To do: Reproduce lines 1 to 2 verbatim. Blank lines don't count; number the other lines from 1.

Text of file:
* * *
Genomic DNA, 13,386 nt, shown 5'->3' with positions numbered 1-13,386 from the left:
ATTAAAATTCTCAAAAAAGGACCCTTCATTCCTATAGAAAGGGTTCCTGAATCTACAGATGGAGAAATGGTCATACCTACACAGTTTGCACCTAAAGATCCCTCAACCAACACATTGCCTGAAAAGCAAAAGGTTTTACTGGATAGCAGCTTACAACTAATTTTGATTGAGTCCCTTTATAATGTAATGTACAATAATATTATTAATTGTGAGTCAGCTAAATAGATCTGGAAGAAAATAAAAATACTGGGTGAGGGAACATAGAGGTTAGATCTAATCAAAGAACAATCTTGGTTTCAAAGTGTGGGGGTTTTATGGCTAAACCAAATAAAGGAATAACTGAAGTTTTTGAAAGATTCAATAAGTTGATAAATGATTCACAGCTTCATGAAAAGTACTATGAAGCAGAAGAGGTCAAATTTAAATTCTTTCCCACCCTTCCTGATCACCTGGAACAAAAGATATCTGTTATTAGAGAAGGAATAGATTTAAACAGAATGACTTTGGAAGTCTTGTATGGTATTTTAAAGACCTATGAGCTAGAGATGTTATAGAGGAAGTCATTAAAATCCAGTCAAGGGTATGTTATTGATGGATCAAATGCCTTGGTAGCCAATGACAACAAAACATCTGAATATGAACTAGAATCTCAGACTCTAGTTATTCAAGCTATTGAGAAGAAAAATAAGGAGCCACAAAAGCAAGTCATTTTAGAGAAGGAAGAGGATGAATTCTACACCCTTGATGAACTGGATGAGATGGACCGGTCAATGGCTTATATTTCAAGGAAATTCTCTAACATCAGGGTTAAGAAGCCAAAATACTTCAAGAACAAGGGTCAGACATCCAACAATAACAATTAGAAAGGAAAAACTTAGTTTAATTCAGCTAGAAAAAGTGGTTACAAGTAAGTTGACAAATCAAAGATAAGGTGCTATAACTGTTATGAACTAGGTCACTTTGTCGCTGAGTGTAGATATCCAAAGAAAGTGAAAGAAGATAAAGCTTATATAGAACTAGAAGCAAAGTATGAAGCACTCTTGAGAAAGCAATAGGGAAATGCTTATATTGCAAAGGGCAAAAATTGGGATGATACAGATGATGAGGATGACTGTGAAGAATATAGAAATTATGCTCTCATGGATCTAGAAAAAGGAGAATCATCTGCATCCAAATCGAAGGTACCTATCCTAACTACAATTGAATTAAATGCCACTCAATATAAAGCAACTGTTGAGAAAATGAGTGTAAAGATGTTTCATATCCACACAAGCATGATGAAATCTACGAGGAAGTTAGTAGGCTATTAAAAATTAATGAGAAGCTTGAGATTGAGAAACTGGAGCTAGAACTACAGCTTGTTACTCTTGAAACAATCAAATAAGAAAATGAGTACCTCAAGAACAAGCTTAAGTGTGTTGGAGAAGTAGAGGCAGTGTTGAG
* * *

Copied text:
Genomic DNA, 13,386 nt, shown 5'->3' with positions numbered 1-13,386 from the left:
ATTAAAATTCTCAAAAAAGGACCCTTCATTCCTATAGAAAGGGTTCCTGAATCTACAGATGGAGAAATGGTCATACCTACACAGTTTGCACCTAAAGATCCCTCAACCAACACATTGCCTGAAAAGCAAAAGGTTTTACTGGATAGCAGCTTACAACTAATTTTGATTGAGTCCCTTTATAATGTAATGTACAATAATATTATTAATTGTGAGTCAGCTAAATAGATCTGGAAGAAAATAAAAATACTGGGTGAGGGAACATAGAGGTTAGATCTAATCAAAGAACAATCTTGGTTTCAAAGTGTGGGGGTTTTATGGCTAAACCAAATAAAGGAATAACTGAAGTTTTTGAAAGATTCAATAAGTTGATAAATGATTCACAGCTTCATGAAAAGTACTATGAAGCAGAAGAGGTCAAATTTAAATTCTTTCCCACCCTTCCTGATCACCTGGAACAAAAGATATCTGTTATTAGAGAAGGAATAGATTTAAACAGAATGACTTTGGAAGTCTTGTATGGTATTTTAAAGACCTATGAGCTAGAGATGTTATAGAGGAAGTCATTAAAATCCAGTCAAGGGTATGTTATTGATGGATCAAATGCCTTGGTAGCCAATGACAACAAAACATCTGAATATGAACTAGAATCTCAGACTCTAGTTATTCAAGCTATTGAGAAGAAAAATAAGGAGCCACAAAAGCAAGTCATTTTAGAGAAGGAAGAGGATGAATTCTACACCCTTGATGAACTGGATGAGATGGACCGGTCAATGGCTTATATTTCAAGGAAATTCTCTAACATCAGGGTTAAGAAGCCAAAATACTTCAAGAACAAGGGTCAGACATCCAACAATAACAATTAGAAAGGAAAAACTTAGTTTAATTCAGCTAGAAAAAGTGGTTACAAGTAAGTTGACAAATCAAAGATAAGGTGCTATAACTGTTATGAACTAGGTCACTTTGTCGCTGAGTGTAGATATCCAAAGAAAGTGAAAGAAGATAAAGCTTATATAGAACTAGAAGCAAAGTATGAAGCACTCTTGAGAAAGCAATAGGGAAATGCTTATATTGCAAAGGGCAAAAATTGGGATGATACAGATGATGAGGATGACTGTGAAGAATATAGAAATTATGCTCTCATGGATCTAGAAAAAGGAGAATCATCTGCATCCAAATCGAAGGTACCTATCCTAACTACAATTGAATTAAATGCCACTCAATATAAAGCAACTGTTGAGAAAATGAGTGTAAAGATGTTTCATATCCACACAAGCATGATGAAATCTACGAGGAAGTTAGTAGGCTATTAAAAATTAATGAGAAGCTTGAGATTGAGAAACTGGAGCTAGAACTACAGCTTGTTACTCTTGAAACAATCAAATAAGAAAATGAGTACCTCAAGAACAAGCTTAAGTGTGTTGGAGAAGTAGAGGCAGTGTTGAG